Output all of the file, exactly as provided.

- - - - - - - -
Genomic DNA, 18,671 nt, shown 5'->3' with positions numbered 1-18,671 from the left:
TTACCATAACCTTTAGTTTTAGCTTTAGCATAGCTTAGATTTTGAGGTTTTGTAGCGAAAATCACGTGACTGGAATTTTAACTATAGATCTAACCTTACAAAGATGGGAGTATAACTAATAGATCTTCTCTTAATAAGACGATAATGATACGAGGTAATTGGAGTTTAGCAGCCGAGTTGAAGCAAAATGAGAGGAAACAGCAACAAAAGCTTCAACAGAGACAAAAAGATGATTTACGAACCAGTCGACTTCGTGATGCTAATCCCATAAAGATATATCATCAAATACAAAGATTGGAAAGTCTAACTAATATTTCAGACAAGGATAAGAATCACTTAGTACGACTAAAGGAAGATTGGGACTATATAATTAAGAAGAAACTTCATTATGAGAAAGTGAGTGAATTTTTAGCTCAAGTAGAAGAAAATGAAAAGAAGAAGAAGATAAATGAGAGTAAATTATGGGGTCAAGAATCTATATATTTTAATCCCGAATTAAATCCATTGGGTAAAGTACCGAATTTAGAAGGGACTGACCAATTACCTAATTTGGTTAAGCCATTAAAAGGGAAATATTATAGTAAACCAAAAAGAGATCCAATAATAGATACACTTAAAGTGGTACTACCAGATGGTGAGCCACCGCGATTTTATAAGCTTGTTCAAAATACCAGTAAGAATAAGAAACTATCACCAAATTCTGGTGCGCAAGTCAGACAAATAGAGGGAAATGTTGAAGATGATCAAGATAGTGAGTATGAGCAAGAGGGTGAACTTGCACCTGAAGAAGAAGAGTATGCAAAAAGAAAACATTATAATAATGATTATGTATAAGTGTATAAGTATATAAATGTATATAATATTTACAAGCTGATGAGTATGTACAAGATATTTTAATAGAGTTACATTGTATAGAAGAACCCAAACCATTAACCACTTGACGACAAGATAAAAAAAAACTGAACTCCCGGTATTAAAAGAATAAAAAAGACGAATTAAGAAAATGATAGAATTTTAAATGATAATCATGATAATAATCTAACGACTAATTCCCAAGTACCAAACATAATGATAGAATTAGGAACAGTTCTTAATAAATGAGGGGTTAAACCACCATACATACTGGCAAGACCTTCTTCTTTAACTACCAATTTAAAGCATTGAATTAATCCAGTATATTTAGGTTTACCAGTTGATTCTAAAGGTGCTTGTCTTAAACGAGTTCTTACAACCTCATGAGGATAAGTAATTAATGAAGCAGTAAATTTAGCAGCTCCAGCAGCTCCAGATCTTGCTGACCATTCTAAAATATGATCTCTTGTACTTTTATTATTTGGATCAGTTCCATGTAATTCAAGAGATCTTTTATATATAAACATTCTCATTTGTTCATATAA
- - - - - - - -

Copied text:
Genomic DNA, 18,671 nt, shown 5'->3' with positions numbered 1-18,671 from the left:
TTACCATAACCTTTAGTTTTAGCTTTAGCATAGCTTAGATTTTGAGGTTTTGTAGCGAAAATCACGTGACTGGAATTTTAACTATAGATCTAACCTTACAAAGATGGGAGTATAACTAATAGATCTTCTCTTAATAAGACGATAATGATACGAGGTAATTGGAGTTTAGCAGCCGAGTTGAAGCAAAATGAGAGGAAACAGCAACAAAAGCTTCAACAGAGACAAAAAGATGATTTACGAACCAGTCGACTTCGTGATGCTAATCCCATAAAGATATATCATCAAATACAAAGATTGGAAAGTCTAACTAATATTTCAGACAAGGATAAGAATCACTTAGTACGACTAAAGGAAGATTGGGACTATATAATTAAGAAGAAACTTCATTATGAGAAAGTGAGTGAATTTTTAGCTCAAGTAGAAGAAAATGAAAAGAAGAAGAAGATAAATGAGAGTAAATTATGGGGTCAAGAATCTATATATTTTAATCCCGAATTAAATCCATTGGGTAAAGTACCGAATTTAGAAGGGACTGACCAATTACCTAATTTGGTTAAGCCATTAAAAGGGAAATATTATAGTAAACCAAAAAGAGATCCAATAATAGATACACTTAAAGTGGTACTACCAGATGGTGAGCCACCGCGATTTTATAAGCTTGTTCAAAATACCAGTAAGAATAAGAAACTATCACCAAATTCTGGTGCGCAAGTCAGACAAATAGAGGGAAATGTTGAAGATGATCAAGATAGTGAGTATGAGCAAGAGGGTGAACTTGCACCTGAAGAAGAAGAGTATGCAAAAAGAAAACATTATAATAATGATTATGTATAAGTGTATAAGTATATAAATGTATATAATATTTACAAGCTGATGAGTATGTACAAGATATTTTAATAGAGTTACATTGTATAGAAGAACCCAAACCATTAACCACTTGACGACAAGATAAAAAAAAACTGAACTCCCGGTATTAAAAGAATAAAAAAGACGAATTAAGAAAATGATAGAATTTTAAATGATAATCATGATAATAATCTAACGACTAATTCCCAAGTACCAAACATAATGATAGAATTAGGAACAGTTCTTAATAAATGAGGGGTTAAACCACCATACATACTGGCAAGACCTTCTTCTTTAACTACCAATTTAAAGCATTGAATTAATCCAGTATATTTAGGTTTACCAGTTGATTCTAAAGGTGCTTGTCTTAAACGAGTTCTTACAACCTCATGAGGATAAGTAATTAATGAAGCAGTAAATTTAGCAGCTCCAGCAGCTCCAGATCTTGCTGACCATTCTAAAATATGATCTCTTGTACTTTTATTATTTGGATCAGTTCCATGTAATTCAAGAGATCTTTTATATATAAACATTCTCATTTGTTCATATAA